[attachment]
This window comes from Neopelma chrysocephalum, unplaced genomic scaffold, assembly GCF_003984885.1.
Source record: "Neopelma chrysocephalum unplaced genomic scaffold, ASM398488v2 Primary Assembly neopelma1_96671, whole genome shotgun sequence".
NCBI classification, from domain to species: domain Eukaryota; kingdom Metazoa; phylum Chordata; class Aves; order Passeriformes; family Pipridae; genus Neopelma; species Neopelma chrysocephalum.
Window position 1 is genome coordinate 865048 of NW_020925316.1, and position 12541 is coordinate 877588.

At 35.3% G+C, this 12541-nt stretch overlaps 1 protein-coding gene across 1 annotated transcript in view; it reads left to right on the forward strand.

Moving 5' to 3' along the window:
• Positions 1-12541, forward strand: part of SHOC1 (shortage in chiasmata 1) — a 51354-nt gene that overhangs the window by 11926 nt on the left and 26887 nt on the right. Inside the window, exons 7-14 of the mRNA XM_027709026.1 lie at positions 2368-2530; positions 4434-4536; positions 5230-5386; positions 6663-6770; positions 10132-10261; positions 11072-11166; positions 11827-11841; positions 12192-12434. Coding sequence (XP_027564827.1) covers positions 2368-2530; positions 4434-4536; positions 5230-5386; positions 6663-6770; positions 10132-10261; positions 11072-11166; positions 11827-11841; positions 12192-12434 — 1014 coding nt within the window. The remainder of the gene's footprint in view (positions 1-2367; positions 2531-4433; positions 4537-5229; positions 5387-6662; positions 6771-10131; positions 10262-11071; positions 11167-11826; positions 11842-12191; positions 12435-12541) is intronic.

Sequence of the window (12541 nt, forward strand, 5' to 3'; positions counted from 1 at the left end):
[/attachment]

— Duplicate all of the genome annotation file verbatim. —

This window comes from Neopelma chrysocephalum, unplaced genomic scaffold, assembly GCF_003984885.1.
Source record: "Neopelma chrysocephalum unplaced genomic scaffold, ASM398488v2 Primary Assembly neopelma1_96671, whole genome shotgun sequence".
NCBI classification, from domain to species: domain Eukaryota; kingdom Metazoa; phylum Chordata; class Aves; order Passeriformes; family Pipridae; genus Neopelma; species Neopelma chrysocephalum.
Window position 1 is genome coordinate 865048 of NW_020925316.1, and position 12541 is coordinate 877588.

At 35.3% G+C, this 12541-nt stretch overlaps 1 protein-coding gene across 1 annotated transcript in view; it reads left to right on the forward strand.

Moving 5' to 3' along the window:
• Positions 1-12541, forward strand: part of SHOC1 (shortage in chiasmata 1) — a 51354-nt gene that overhangs the window by 11926 nt on the left and 26887 nt on the right. Inside the window, exons 7-14 of the mRNA XM_027709026.1 lie at positions 2368-2530; positions 4434-4536; positions 5230-5386; positions 6663-6770; positions 10132-10261; positions 11072-11166; positions 11827-11841; positions 12192-12434. Coding sequence (XP_027564827.1) covers positions 2368-2530; positions 4434-4536; positions 5230-5386; positions 6663-6770; positions 10132-10261; positions 11072-11166; positions 11827-11841; positions 12192-12434 — 1014 coding nt within the window. The remainder of the gene's footprint in view (positions 1-2367; positions 2531-4433; positions 4537-5229; positions 5387-6662; positions 6771-10131; positions 10262-11071; positions 11167-11826; positions 11842-12191; positions 12435-12541) is intronic.

Sequence of the window (12541 nt, forward strand, 5' to 3'; positions counted from 1 at the left end):